Start-Ups – Estonia is responsible for developing thee popular voice application software Skype, which has since been acquired by Microsoft Corporation. Famous Estonian start-ups also include peer-to-peer money transfer service TransferWise, digital signature and time-stamping software developer Guardtime, and virtual fitting room Fits.me. The Estonian IT company Nortal got a foothold in Nigeria by winning a bid for a software project to improve the organisation of public finances in the country and, together with US company Fast Enterprise, won a €220 million contract to update the Finnish Tax Administration’s information systems.
Mobile Market – The mobile market remains the most dynamic part of the electronic communications sector due to fastest broadband speeds in the world. There are more than 400 electronic communication operators in Latvia, Latvian Mobile Telephone (LMT), Tele2, BITE Latvia) dominating the mobile market. LMT and Tele2 each possesses about 42% of the mobile telecommunication market. E-Commerce has also been expanding, with positive growth trajectory as 35% of the Latvian population order goods or services online.
App Development – Lithuania’s GetJar is the world’s most popular mobile application distribution and development community. It was the world’s first multi-platform mobile application download provider and is now only surpassed by Apple, with more than 1 billion downloads from its application store to date. It is the winner of the prestigious Mobile Excellence Award and in 2011 was voted as one of the world’s most innovative Technology Pioneers by the World Economic Forum.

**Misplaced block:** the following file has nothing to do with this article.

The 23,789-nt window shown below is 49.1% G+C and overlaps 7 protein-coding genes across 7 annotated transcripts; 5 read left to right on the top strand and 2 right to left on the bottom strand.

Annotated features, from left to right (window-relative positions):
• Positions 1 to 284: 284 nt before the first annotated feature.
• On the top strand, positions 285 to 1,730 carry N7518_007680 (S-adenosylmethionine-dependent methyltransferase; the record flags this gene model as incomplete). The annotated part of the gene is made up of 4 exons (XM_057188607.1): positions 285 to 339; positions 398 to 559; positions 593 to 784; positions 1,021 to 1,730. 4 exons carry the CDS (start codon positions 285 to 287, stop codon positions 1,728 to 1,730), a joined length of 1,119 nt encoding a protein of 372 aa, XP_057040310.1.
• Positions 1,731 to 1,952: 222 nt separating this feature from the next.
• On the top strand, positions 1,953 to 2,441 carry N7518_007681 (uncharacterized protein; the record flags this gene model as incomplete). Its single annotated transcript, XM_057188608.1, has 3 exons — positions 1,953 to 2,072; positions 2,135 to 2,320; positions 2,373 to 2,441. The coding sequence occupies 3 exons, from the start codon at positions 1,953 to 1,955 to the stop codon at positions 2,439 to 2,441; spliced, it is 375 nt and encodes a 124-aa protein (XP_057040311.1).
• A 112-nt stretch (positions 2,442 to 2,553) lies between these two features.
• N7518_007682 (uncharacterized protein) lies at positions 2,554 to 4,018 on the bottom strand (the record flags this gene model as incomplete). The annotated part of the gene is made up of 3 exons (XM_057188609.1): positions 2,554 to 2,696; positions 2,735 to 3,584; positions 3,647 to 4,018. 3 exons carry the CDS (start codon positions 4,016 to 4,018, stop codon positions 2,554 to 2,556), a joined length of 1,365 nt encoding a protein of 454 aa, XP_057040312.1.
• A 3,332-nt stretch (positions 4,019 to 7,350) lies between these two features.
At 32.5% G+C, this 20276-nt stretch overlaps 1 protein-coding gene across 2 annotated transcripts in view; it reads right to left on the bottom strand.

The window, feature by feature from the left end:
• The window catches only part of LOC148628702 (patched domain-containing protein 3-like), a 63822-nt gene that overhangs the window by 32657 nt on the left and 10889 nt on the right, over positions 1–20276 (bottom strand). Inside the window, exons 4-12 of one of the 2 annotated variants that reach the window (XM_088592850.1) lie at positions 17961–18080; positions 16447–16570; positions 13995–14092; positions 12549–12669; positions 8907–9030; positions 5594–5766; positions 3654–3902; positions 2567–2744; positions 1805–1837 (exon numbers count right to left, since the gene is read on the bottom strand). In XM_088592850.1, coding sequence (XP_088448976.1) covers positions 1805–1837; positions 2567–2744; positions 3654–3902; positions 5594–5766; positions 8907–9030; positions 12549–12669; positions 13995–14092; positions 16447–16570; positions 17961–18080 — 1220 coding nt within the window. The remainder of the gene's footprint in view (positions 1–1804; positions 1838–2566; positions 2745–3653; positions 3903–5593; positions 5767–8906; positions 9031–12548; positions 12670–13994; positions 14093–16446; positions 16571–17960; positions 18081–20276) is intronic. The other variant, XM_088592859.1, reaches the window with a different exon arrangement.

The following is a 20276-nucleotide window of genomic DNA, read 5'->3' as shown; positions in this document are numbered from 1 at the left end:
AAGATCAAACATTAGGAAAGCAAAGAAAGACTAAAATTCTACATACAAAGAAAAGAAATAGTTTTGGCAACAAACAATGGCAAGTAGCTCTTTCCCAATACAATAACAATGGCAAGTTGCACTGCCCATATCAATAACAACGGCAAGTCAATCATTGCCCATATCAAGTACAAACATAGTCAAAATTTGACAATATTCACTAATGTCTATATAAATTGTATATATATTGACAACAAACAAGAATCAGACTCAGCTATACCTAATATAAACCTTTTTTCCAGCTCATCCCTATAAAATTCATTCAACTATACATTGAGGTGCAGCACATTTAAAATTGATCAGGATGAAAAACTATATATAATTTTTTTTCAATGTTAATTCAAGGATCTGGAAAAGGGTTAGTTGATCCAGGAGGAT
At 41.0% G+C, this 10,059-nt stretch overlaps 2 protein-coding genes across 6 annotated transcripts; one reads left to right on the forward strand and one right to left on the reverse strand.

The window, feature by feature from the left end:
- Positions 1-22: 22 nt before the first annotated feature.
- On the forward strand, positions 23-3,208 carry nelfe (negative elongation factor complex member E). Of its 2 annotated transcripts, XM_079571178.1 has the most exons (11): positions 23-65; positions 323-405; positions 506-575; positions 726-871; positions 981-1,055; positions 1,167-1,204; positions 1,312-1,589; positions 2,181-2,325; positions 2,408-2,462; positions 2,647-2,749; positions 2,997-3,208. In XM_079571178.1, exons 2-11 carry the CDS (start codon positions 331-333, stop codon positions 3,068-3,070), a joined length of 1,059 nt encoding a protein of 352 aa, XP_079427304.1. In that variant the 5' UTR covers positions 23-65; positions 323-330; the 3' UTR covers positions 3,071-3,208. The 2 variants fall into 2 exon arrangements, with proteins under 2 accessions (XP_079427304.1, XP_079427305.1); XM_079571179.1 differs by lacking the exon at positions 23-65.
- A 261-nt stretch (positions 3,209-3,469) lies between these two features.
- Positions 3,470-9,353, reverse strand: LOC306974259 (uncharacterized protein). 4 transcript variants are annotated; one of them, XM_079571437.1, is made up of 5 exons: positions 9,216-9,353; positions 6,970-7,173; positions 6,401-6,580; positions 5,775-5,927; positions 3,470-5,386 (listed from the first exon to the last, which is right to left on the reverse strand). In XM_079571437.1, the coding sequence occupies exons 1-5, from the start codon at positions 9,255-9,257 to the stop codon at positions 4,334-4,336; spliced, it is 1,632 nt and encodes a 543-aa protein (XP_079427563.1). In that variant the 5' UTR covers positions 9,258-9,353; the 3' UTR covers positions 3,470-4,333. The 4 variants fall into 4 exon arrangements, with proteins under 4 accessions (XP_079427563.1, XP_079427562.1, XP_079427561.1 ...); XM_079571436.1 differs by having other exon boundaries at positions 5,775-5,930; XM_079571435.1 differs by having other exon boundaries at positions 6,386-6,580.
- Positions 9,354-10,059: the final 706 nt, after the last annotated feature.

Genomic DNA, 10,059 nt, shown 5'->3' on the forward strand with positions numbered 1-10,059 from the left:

Market and Sector Challenges
- The Baltic nations maintain close economic ties with neighbouring countries and have developed strong and loyal business relationships with many recognized European companies, which constitute major competitors in the region.
- Canadian products are well received in the Baltics, but the volumes are small and consumers remain very price sensitive.
- The limited knowledge of Canadian products and technologies, as well as vast distance between Canada and the Baltic remain major challenges.
- Prior to exporting to the EU, Canadian companies should be familiar with the relevant EU and national certification standards, as well as local requirements, for their products.
- Local partners will greatly enhance the chance for success in the Baltics. Depending on the nature of the product, a single agent, distributor or representative may suffice for all countries.
- Canadian ICT firms might plan for separate representation in each distribution channel to better address unique market, cultural and legal issues.
CETA Opportunities for ICT Products Companies
Tariffs – The Canada-European Union Comprehensive Economic and Trade Agreement (CETA) expands Canada’s trade with the second-largest market and offers new opportunities for Canadian exporters by eliminating or reducing barriers. This allows Canadian products and services to be on equal footing with their EU competitors and to receive better treatment than most of their non-EU competitors. CETA will positively affect Canadian export of value added ICT products, eliminating tariffs on cameras and videorecorders (14%), printers (6%), radio parts (5%), and storage devices (3.5%) CETA’s impact is expected to bring significant new opportunities for the growth of Canadian-Baltic trade, with bilateral trade slated to grow by 23%. We encourage businesses to take advantage of the new Canada Tariff Finder at www.tariffinder.ca, which will allow exporters to look up and compare tariffs across markets where Canada has a free trade agreement, including CETA.